Post Traumatic Stress Disorder and Deep Illness

Psychology / April 23, 2015 / No Comments /
A paper which studies the issue of dealing with the trauma of discovering a terminal illness.

The paper discusses how every individual handles a terminal diagnosis in his own way. It shows that a patients’ experiences while dying is in large part dependent on the nature of their illness, as well as on patient, family and health care professionals’ reactions to it. The paper studies different factors which might cause an increase in stress.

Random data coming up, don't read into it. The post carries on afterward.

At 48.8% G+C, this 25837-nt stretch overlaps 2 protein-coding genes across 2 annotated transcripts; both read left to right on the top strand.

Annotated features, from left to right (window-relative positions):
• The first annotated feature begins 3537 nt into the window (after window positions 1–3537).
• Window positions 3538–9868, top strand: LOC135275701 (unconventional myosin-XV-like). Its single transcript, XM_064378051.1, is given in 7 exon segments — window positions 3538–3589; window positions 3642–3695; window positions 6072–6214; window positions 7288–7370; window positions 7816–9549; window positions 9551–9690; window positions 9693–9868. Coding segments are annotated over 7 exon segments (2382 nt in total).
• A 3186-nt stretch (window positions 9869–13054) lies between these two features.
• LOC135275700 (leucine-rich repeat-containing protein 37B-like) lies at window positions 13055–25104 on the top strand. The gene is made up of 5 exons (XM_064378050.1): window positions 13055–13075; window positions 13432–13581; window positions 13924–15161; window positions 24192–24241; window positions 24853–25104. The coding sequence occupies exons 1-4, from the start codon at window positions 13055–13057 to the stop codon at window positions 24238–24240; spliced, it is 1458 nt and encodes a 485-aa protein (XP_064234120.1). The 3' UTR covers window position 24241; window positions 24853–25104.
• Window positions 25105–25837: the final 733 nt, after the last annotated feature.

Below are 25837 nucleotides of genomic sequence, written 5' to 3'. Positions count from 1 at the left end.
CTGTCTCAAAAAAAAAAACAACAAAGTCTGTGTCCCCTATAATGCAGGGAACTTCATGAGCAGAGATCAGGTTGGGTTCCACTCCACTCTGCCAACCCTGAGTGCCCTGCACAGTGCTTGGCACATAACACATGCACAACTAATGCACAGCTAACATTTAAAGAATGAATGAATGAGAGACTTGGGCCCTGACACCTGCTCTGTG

“Unfortunately, despite such efforts, many patients and health care professionals do not understand that patients who suffer from PTSD at the end of life can still respond to treatment. According to Short (1991), the information flow of imagery is a very good way to deal with terminally ill patients who are suffering from a chronic or terminal illness such as cancer. The purpose is to decrease physical symptoms. Stress reduction techniques such as biofeedback may be used to reduce heart rates and skin reactivity. Once a patient has physical problems, physiological problems may also arise. Various types of memories from the body or mind can re-occur through actions or thoughts. For example, in one case a patient envisioned cancer cells attacking her friend. She had had breast cancer two years prior, had undergone chemotherapy, and was medically healthy. Expressing her emotions by replacing herself with her friend made it apparent what she was feeling and then started to steer her away from hopelessness (Short, 1991).”


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